Health clinics set for week of April 7

The Oswego County Health Department offers a variety of services to all residents of Oswego County, including preventive health services, certified home health care, long-term home health care, certified hospice, and a maternal and child health program.

Walk-in influenza clinics are held weekdays from 9 to 11 a.m. and 1 to 3 p.m. at the Nick Sterio Public Health Clinic, 70 Bunner St., Oswego for people age 19 and older. No appointment is needed; walk-ins are welcome.

Children’s flu vaccine is now available every Tuesday from 12:30 to 3:30 p.m. in Oswego, and the third Tuesday of every month from 9 to 11 a.m. at the H. Douglas Barclay Courthouse, Pulaski.

The children’s flu vaccine is available at no cost to all children who qualify for the Vaccines for Children Program provided by the state Department of Health. For those who do not qualify, the cost is $37 for the inactivated vaccine.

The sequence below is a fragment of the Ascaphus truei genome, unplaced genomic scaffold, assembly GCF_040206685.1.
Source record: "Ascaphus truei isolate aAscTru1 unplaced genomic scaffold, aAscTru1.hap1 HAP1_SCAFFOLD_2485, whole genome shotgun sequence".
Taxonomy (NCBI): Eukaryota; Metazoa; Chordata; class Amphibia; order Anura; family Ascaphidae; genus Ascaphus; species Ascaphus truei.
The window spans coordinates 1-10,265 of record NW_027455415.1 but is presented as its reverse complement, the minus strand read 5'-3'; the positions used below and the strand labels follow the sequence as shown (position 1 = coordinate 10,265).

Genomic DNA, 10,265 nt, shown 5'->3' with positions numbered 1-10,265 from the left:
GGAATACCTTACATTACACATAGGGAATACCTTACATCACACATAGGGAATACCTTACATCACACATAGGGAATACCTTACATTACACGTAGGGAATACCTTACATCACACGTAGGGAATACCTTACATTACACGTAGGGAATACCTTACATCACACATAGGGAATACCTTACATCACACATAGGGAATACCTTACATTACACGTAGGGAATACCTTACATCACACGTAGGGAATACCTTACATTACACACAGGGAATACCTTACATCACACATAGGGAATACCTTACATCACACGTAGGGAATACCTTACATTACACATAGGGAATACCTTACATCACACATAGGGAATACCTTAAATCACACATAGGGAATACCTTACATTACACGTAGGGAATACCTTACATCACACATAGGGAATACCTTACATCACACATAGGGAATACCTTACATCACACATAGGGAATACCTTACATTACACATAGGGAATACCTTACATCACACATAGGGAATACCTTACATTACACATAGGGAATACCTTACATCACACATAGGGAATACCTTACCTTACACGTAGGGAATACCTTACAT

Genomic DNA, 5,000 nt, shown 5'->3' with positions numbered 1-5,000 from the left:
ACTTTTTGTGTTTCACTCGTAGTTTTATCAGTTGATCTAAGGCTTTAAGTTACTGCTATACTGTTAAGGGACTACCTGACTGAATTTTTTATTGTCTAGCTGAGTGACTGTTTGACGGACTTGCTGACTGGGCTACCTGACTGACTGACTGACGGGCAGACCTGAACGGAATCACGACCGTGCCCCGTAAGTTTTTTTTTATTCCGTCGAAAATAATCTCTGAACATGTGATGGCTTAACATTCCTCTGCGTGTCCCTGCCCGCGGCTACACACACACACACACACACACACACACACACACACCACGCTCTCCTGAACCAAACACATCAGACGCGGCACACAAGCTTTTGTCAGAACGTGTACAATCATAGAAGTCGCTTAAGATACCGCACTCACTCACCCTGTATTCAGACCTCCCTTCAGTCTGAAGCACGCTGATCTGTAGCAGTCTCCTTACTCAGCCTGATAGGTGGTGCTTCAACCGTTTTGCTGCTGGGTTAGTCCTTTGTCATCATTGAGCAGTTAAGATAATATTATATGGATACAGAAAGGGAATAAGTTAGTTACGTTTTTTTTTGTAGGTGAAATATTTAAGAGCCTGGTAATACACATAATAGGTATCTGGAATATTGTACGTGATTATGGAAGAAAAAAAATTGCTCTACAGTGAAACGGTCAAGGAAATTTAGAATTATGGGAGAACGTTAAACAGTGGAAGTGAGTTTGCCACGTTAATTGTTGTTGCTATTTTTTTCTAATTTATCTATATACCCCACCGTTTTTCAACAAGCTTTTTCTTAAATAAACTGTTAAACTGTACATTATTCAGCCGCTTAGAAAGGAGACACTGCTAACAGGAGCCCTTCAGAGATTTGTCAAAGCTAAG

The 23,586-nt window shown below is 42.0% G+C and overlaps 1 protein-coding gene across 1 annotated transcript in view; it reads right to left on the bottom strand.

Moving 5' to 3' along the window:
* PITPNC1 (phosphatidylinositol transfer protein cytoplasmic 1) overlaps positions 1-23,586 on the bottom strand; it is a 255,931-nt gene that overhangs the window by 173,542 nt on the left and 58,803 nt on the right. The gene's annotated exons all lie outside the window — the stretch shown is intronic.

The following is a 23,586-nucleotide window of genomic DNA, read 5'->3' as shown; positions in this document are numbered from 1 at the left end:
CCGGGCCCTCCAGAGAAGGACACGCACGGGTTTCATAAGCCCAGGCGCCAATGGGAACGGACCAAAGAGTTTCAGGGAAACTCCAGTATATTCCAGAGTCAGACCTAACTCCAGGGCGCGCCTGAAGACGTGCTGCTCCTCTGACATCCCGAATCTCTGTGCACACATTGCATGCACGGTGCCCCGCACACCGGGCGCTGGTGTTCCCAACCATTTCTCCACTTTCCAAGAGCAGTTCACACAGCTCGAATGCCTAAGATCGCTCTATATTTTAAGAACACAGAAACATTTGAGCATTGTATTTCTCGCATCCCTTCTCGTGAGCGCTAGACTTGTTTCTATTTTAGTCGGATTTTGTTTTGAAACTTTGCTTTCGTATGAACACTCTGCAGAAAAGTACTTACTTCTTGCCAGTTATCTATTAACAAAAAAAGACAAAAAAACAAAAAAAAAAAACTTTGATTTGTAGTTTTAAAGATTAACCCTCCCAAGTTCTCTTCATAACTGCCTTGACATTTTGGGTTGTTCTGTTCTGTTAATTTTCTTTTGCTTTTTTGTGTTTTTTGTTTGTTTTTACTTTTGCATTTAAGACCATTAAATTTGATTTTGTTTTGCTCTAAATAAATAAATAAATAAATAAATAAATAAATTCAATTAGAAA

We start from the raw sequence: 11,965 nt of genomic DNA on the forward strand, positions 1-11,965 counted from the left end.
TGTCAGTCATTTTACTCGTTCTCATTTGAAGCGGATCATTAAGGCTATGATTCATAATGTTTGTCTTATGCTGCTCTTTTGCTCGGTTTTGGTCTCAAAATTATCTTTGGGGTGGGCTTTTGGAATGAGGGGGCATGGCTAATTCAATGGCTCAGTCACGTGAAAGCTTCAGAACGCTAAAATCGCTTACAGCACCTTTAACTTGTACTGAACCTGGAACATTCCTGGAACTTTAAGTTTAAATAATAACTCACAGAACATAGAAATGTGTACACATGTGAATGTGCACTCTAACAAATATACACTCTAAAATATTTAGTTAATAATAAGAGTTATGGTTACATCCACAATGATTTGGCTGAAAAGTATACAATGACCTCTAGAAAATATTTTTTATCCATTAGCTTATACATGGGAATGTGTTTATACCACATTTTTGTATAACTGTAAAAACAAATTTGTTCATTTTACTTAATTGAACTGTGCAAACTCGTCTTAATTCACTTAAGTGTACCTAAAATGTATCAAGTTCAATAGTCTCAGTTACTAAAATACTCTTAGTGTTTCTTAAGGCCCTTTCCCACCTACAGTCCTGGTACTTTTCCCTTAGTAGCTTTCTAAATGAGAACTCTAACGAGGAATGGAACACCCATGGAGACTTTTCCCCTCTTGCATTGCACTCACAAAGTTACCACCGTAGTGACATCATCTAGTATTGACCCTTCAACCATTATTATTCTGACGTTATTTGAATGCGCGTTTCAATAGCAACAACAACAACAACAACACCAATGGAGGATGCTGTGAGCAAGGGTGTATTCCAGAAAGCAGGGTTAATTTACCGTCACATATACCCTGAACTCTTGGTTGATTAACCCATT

The health department accepts cash or checks for payment. The department does not accept credit or debit cards. Patients with private insurance, Managed Medicaid, Managed Medicare, Medicaid, Medicare, and Medicare Part B should bring their benefit cards with them to the immunization clinic.  No one will be turned away due to inability to pay.

The following services will be offered during the week of April 7 at the Nick Sterio Public Health Clinic, 70 Bunner St., Oswego.

OSWEGO:

** Adult Influenza Clinic: Monday through Friday, 9 to 11 a.m. and 1 to 3 p.m., walk-in clinic.

** Immunization Clinic: Tuesday, April 8, 12:30 to 3:30 p.m., walk-in clinic.